Tender insight into the fascinating emotional and social implications of a career that is, inherently, so much more than a...



A searing, perfectly paced set of linked stories that explores the careers and relationships of four Toronto doctors.

Ming, Chen, Fitzgerald and Sri are young physicians whose lives intertwine both casually and intimately as they navigate the painstaking (and often painful) road to becoming physicians. We first meet Ming and Fitzgerald in Ottawa as they are studying for their pre-med exams and cautiously entering a relationship doomed by Ming’s career-obsessed immigrant parents, the ghosts of abuse by her older cousin and, above all, the knowledge that Ming will be accepted to medical school and Fitzgerald will not. He does follow her, eventually, but not before she has linked herself with a more appropriate boyfriend, her lab partner, Chen. The tension between the characters pales, though, when they graduate and begin their careers. Each must face situations that test their abilities, their integrity and their strength. A paranoid mental patient, for example, who is obsessed with his neighbor and also convinced that she is trying to poison him, causes Sri to momentarily doubt his own sanity. And Fitzgerald wonders how to care, both physically and mentally, for a hostile patient brought to the hospital in shackles by unsympathetic police officers. When Sri is diagnosed with pancreatic cancer, the tables turn on him, and his role as a life-saver ironically becomes futile when he cannot save his own. The stories culminate in a health crisis of a much larger scale, when Fitzgerald contracts the SARS virus from a patient, and then passes it to Chen, who examines him. The two wait in quarantine, once romantic rivals, now reliant on one another, and suddenly their profession seems to be at once pointless and more important than ever.

Tender insight into the fascinating emotional and social implications of a career that is, inherently, so much more than a job.

Pub Date: Sept. 4, 2007

ISBN: 978-1-60286-000-1

Page Count: 368

Publisher: Weinstein Books

Review Posted Online: May 20, 2010

Kirkus Reviews Issue: Aug. 1, 2007

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It's being called a novel, but it is more a hybrid: short-stories/essays/confessions about the Vietnam War—the subject that O'Brien reasonably comes back to with every book. Some of these stories/memoirs are very good in their starkness and factualness: the title piece, about what a foot soldier actually has on him (weights included) at any given time, lends a palpability that makes the emotional freight (fear, horror, guilt) correspond superbly. Maybe the most moving piece here is "On The Rainy River," about a draftee's ambivalence about going, and how he decided to go: "I would go to war—I would kill and maybe die—because I was embarrassed not to." But so much else is so structurally coy that real effects are muted and disadvantaged: O'Brien is writing a book more about earnestness than about war, and the peekaboos of this isn't really me but of course it truly is serve no true purpose. They make this an annoyingly arty book, hiding more than not behind Hemingwayesque time-signatures and puerile repetitions about war (and memory and everything else, for that matter) being hell and heaven both. A disappointment.

Pub Date: March 28, 1990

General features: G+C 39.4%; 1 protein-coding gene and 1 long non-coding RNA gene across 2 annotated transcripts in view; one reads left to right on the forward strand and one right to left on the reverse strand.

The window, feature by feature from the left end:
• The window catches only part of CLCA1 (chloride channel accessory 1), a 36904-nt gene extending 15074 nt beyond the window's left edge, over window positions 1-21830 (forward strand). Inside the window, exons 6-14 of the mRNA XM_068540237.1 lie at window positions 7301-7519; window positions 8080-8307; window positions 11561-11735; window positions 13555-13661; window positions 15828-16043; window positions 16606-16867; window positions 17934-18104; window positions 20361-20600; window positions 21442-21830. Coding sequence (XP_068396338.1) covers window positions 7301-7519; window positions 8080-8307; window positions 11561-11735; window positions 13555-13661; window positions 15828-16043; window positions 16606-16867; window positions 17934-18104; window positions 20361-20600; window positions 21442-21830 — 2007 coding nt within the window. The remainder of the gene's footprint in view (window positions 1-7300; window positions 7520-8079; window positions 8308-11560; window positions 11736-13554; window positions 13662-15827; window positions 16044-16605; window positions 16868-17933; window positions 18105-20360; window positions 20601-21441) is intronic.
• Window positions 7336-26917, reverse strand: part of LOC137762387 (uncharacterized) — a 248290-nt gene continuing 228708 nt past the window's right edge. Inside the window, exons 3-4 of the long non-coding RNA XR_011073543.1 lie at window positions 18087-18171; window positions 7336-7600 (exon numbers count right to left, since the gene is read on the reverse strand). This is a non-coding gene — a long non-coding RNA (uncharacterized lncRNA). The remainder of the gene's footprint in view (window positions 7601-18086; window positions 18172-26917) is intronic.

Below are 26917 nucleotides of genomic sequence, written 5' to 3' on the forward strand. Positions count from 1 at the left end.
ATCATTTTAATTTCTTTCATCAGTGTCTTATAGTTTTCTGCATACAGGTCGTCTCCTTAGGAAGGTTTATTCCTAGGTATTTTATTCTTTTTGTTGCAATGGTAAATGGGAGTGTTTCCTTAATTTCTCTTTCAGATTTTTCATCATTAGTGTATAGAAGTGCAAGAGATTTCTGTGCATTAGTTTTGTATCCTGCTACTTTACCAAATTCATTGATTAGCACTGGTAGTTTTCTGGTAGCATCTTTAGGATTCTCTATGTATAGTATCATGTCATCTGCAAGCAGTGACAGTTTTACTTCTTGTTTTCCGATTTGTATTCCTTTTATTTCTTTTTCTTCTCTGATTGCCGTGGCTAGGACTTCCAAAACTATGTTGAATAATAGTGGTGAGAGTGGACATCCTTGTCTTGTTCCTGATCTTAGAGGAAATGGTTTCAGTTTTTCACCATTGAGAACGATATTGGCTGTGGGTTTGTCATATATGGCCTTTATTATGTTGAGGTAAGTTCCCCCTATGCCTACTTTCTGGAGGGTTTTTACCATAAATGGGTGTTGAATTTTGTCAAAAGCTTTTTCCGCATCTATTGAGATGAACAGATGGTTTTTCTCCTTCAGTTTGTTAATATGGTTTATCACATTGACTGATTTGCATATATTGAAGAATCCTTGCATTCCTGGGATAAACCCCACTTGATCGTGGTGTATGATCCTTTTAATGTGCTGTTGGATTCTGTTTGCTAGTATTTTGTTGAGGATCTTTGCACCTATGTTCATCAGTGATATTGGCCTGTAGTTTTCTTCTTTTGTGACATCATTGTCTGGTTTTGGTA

ISBN: 0618706410

Page Count: 256

Publisher: Houghton Mifflin

Review Posted Online: Oct. 2, 2011

Kirkus Reviews Issue: Feb. 15, 1990

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Visionary speculative stories that will change the way readers see themselves and the world around them: This book delivers...

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Exploring humankind's place in the universe and the nature of humanity, many of the stories in this stellar collection focus on how technological advances can impact humanity’s evolutionary journey.

Chiang's (Stories of Your Life and Others, 2002) second collection begins with an instant classic, “The Merchant and the Alchemist’s Gate,” which won Hugo and Nebula awards for Best Novelette in 2008. A time-travel fantasy set largely in ancient Baghdad, the story follows fabric merchant Fuwaad ibn Abbas after he meets an alchemist who has crafted what is essentially a time portal. After hearing life-changing stories about others who have used the portal, he decides to go back in time to try to right a terrible wrong—and realizes, too late, that nothing can erase the past. Other standout selections include “The Lifecycle of Software Objects,” a story about a software tester who, over the course of a decade, struggles to keep a sentient digital entity alive; “The Great Silence,” which brilliantly questions the theory that humankind is the only intelligent race in the universe; and “Dacey’s Patent Automatic Nanny,” which chronicles the consequences of machines raising human children. But arguably the most profound story is "Exhalation" (which won the 2009 Hugo Award for Best Short Story), a heart-rending message and warning from a scientist of a highly advanced, but now extinct, race of mechanical beings from another universe. Although the being theorizes that all life will die when the universes reach “equilibrium,” its parting advice will resonate with everyone: “Contemplate the marvel that is existence, and rejoice that you are able to do so.”

Visionary speculative stories that will change the way readers see themselves and the world around them: This book delivers in a big way.

Pub Date: May 8, 2019

ISBN: 978-1-101-94788-3

Page Count: 368

Publisher: Knopf

Review Posted Online: Feb. 17, 2019

Kirkus Reviews Issue: March 1, 2019

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